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Awareness of land degradation in Namibia and Iceland

Emvula stated that Namibia has identified land degradation as a serious problem which demands remedial intervention and has recognised that integrated sustainable land management strategies are needed to effectively address the underlying causes.

The Group of Friends (GoF) of Desertification, Land Degradation and Drought,was recently launched in New York. GoF is an informal interest group and forum that aims to maintain the momentum generated by the UN Conference on Sustainable Development, popularly called Rio+20, around Desertification, Land Degradation and Drought (DLDD) in the context of the post-2015 development agenda.
The programme is an initiative of the Ambassadors Permanent Representatives of Iceland and Namibia together with the United Convention to Combat Desertification (UNCCD) Executive Secretary.
Among Rio + 20’s key outcomes was the agreement to strive for a “land-degradation neutral world” and to develop a set of Sustainable Development Goals (SDGs) that build on the Millennium Development Goals (MDGs) and converge with the post-2015 development agenda.
GoF’s stated purpose is to draw the attention of Member States to the importance of having an SDG on land degradation and drought in the set of goals under development.
Speaking at the GoF launch, Luc Gnacadja, outgoing Executive Secretary of the UN Convention to Combat Desertification said that land is central to the “nexus” that links energy, food, water, environmental health and poverty in an interdependent loop.
“If the international community does not take bold action to protect, restore and manage land and soils sustainably, it will not achieve commitments for climate change adaptation and mitigation, biodiversity conservation, forest and MDG targets. It will not alleviate rural poverty and hunger, ensure long-term food security nor build resilience to drought and water stress,” Gnacadja said.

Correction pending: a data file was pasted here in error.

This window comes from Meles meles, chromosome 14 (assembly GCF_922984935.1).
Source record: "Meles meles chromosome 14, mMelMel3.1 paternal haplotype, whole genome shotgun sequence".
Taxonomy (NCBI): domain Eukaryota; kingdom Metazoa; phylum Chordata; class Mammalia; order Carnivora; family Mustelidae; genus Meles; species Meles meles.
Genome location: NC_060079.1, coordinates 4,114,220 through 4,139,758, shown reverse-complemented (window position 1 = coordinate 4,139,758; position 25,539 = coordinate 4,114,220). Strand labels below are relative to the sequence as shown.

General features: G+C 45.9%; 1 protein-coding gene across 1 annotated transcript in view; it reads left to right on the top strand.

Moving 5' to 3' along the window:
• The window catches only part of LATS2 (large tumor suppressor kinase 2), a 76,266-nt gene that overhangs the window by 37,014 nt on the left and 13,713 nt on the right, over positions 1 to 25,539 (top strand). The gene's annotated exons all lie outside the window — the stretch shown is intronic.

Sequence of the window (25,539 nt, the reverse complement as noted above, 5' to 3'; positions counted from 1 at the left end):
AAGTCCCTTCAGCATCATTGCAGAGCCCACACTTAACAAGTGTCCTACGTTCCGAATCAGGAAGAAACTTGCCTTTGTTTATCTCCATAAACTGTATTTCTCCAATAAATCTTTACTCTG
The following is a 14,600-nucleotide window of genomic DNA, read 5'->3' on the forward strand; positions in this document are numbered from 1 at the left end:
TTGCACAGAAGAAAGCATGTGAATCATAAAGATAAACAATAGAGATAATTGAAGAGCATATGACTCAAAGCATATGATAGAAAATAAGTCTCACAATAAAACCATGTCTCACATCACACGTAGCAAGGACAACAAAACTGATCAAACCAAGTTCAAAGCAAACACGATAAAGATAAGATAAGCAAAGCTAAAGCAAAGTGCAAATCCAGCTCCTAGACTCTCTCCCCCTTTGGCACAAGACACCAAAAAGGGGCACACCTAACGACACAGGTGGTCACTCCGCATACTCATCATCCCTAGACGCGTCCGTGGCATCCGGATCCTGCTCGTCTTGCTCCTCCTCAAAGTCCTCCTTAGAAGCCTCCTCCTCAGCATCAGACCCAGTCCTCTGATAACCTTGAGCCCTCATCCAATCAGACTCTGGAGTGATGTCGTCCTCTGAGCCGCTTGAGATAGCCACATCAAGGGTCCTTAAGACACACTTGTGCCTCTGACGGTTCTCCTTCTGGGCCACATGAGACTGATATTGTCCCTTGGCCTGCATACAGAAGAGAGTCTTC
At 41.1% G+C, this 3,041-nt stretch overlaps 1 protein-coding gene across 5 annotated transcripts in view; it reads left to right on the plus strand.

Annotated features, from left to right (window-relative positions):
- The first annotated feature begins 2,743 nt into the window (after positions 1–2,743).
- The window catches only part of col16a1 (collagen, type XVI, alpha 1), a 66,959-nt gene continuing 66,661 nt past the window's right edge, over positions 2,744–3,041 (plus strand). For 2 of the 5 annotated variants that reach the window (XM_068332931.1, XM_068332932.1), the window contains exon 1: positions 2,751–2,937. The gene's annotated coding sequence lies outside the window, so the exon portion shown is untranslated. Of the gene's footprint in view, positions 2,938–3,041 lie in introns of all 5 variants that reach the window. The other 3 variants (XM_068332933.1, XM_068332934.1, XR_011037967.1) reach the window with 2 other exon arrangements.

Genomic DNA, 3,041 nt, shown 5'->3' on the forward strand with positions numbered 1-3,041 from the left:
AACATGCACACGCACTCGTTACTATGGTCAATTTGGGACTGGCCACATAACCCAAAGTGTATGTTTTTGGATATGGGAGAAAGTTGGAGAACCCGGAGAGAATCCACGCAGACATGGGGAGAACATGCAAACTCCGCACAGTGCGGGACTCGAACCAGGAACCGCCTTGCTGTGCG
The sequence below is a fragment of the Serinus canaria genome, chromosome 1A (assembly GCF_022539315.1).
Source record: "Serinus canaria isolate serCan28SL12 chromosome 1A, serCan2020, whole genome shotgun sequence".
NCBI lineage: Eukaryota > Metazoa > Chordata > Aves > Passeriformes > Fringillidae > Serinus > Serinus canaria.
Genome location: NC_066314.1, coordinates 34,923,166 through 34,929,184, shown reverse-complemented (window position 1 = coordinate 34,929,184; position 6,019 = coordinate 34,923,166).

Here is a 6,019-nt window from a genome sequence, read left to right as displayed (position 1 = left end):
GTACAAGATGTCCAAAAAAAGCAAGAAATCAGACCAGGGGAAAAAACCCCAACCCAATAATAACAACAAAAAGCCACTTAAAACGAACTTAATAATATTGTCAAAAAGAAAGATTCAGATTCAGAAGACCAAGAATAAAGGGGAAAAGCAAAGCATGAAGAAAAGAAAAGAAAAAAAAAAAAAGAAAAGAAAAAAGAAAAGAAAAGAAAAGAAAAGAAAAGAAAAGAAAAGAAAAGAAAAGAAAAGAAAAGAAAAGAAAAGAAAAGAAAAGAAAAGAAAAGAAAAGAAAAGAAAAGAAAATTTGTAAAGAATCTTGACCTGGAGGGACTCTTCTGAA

He added that a land-degradation neutral world is the “final piece of the puzzle that unites the challenge of DLDD with the tools at our disposal and the level of ambition needed to achieve the future we want”. “The GoF has a crucial role to play in creating awareness that striving for a Land-Degradation Neutral World is doable,” he said.
Gnacadja noted that several countries among the GoF initiators already have policies to offset degrading land through rehabilitation and other measures and said that such best practices needed to be scaled up. “I stand ready to support and assist you, in whatever capacity you deem appropriate, to translate our common vision into a sustainable development goal for the post 2015 development agenda,” he stated.
Gnacadja’s term as head of the UNCCD Secretariat is set to end on 30 September 2013, following the eleventh session of the Conference of the Parties, which takes place from 16 to 27 September in Windhoek.
Speaking at the same occassion, co founder of the Group of Friends of DLDD, Ambassador of Namibia to the United Nations, HE Wilfried Emvula stated that Namibia has identified land degradation as a serious problem which demands remedial intervention and has recognised that integrated sustainable land management strategies are needed to effectively address the underlying causes. “In this regard, various attempts have been implemented to halt, and reverse, desertification in the context of the United Convention to Combat Desertification (UNCCD),” said Emvula.